Legal Issues in Criminal Justice Administration
Case Brief Guidelines
- Students will brief all assigned cases for the module in which they are assigned. The case briefs are to be the studentâ€™s own work. The learning process takes place with the student reading, analyzing, and summarizing the facts and issues in a case; copying someone elseâ€™s work is not part of the learning process. However, students may consult with each other, discuss cases, and use the product of those discussions to write their briefs.
- Your classmates will depend on you to write a thorough, accurate brief of the case(s) assigned. You, in turn, will rely on your classmates to do the same for their cases.
- A copy of your brief will be posted in the appropriate moduleâ€™s Case Brief Discussion board.
- Be prepared to explain, justify, or dissent from your assigned case, as the instructor and/or classmates may query you about the case.
- Case briefs will be written in the following format (mandatory):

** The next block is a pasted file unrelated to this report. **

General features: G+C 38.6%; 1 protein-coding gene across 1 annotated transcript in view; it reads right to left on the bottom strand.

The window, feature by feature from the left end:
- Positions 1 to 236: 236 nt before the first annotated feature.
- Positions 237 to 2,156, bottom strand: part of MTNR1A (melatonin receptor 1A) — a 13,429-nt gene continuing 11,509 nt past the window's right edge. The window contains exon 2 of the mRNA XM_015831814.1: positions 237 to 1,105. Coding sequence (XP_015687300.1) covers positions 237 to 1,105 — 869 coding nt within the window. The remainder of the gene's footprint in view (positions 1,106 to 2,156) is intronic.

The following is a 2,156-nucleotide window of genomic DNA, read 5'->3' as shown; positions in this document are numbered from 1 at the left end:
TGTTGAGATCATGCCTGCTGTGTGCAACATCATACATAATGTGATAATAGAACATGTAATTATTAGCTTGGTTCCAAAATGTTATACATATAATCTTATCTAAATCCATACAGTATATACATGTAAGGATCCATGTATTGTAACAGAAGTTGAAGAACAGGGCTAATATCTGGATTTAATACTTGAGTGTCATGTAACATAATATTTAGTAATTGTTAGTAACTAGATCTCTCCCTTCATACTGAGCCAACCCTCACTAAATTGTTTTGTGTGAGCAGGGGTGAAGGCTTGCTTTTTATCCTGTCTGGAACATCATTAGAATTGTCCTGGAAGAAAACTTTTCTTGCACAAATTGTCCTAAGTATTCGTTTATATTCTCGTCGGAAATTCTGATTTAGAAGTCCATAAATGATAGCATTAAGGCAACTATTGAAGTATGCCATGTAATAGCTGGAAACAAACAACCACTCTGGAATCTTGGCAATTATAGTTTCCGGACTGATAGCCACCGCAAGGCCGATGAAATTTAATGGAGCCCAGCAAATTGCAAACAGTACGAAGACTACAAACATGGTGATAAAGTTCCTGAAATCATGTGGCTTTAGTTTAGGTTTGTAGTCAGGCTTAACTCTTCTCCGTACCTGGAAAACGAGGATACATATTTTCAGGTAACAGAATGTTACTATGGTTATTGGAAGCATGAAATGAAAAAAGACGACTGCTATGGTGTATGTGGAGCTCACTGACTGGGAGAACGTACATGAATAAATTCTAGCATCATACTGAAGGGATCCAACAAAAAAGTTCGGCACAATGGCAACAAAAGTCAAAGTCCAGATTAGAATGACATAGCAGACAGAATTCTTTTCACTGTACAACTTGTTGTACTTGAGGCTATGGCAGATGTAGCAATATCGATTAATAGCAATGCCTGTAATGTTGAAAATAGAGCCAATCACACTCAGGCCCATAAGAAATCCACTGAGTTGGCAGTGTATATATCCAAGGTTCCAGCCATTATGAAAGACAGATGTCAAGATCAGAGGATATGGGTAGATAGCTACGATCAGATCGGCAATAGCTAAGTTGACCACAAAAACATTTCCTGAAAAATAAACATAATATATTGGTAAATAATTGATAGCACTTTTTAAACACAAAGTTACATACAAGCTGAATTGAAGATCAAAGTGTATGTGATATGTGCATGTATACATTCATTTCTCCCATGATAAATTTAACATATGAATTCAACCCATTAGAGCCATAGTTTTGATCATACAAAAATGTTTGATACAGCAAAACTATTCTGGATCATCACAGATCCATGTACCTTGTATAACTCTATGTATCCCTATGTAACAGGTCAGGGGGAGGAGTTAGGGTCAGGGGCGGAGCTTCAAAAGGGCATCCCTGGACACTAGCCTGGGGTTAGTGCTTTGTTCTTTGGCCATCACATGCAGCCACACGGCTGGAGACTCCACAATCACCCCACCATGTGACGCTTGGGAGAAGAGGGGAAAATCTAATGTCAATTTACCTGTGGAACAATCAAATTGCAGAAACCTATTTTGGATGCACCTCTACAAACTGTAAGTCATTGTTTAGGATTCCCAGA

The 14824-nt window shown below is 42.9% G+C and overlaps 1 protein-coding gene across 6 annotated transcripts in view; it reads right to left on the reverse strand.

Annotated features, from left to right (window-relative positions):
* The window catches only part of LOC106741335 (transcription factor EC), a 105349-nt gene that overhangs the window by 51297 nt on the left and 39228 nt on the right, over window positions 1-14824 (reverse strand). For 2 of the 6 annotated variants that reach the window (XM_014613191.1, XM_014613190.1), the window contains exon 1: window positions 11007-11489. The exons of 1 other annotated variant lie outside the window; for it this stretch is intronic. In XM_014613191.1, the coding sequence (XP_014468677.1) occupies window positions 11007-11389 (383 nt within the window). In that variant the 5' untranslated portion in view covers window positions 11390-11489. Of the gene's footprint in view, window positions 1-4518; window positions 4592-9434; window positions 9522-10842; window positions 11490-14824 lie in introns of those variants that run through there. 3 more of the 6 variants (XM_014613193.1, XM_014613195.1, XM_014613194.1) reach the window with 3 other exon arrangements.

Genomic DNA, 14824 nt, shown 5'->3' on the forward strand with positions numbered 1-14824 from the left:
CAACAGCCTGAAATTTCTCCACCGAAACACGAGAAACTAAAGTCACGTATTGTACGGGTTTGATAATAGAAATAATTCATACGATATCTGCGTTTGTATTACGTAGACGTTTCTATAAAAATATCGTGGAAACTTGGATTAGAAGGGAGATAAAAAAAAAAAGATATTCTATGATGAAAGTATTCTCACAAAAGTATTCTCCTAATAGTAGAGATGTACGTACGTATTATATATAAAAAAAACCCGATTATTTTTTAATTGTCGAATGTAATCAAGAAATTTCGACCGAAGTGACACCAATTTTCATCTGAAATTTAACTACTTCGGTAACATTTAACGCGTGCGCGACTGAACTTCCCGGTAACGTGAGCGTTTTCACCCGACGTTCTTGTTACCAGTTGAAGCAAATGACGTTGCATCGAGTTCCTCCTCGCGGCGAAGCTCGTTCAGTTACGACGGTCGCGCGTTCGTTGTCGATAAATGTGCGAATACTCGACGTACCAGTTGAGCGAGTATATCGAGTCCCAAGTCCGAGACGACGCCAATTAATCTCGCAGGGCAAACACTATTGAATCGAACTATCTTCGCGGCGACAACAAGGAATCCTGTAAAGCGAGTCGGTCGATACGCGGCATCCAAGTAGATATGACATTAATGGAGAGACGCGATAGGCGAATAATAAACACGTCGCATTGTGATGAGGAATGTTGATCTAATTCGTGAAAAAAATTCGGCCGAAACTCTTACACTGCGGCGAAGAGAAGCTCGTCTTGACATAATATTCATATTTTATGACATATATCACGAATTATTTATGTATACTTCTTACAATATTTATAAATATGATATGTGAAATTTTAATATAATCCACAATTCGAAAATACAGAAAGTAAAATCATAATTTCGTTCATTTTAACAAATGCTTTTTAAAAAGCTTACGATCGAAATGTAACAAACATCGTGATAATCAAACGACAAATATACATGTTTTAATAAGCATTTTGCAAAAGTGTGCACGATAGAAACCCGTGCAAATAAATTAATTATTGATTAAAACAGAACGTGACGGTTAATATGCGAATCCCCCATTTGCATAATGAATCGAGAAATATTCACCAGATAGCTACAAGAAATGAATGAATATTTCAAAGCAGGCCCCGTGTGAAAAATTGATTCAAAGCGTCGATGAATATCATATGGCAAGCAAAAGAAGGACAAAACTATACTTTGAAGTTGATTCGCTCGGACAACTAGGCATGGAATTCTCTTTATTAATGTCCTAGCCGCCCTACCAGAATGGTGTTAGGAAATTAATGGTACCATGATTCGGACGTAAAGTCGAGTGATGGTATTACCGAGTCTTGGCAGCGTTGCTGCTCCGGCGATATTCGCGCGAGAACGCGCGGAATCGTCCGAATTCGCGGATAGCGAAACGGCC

- Title and Citation (e.g. Jones v. Smith, 123 F.3d 456 (11thCir. 2004))
- Type of Action (e.g. civil suit for money damages for violation of free speech rights under the First Amendment.)
- Facts of the Case (Discuss relevant facts; what happened? Why is this matter in court?)
- Contentions of the Parties (What are the best arguments favoring each party?)
Smith argues that:
Jones argues that:
- Issue(s) (The issue relevant to the subjects studied in the module in which it is assigned, e.g. Were Jonesâ€™ rights under the First Amendment violated when he was fired for speaking at a political rally?)
- Decision (How did the court rule on that issue?)
- Reasoning (Why did the court rule the way it did? This is the most important part of the case.)
- Rule of Law (What one legal point do we take from this case?)
- Length: Should not exceed 2 pages.
- Do not post a brief without checking your spelling and grammar. You will lose points for errors.
- Important Point: Each time you brief a case, remember why the case is selected at this point in the course. Some cases address multiple issues. You do not need to discuss all of the issues. Focus on the point of law where the case is assigned in the course.
- Case briefs grades are weighted as follows (total 4 points):
- Summary of facts: 1 point
- Format:1 point
- Clarity of writing: 1 point
- Understanding of the courtâ€™s decision: 1 point
Right of Privacy:
Shahar v. Bowers, 114 F.3d 1097 (11th Cir. 1997)
Note*** The decison, reasoning and rule of law are to be in OWN WORDS ONLY!!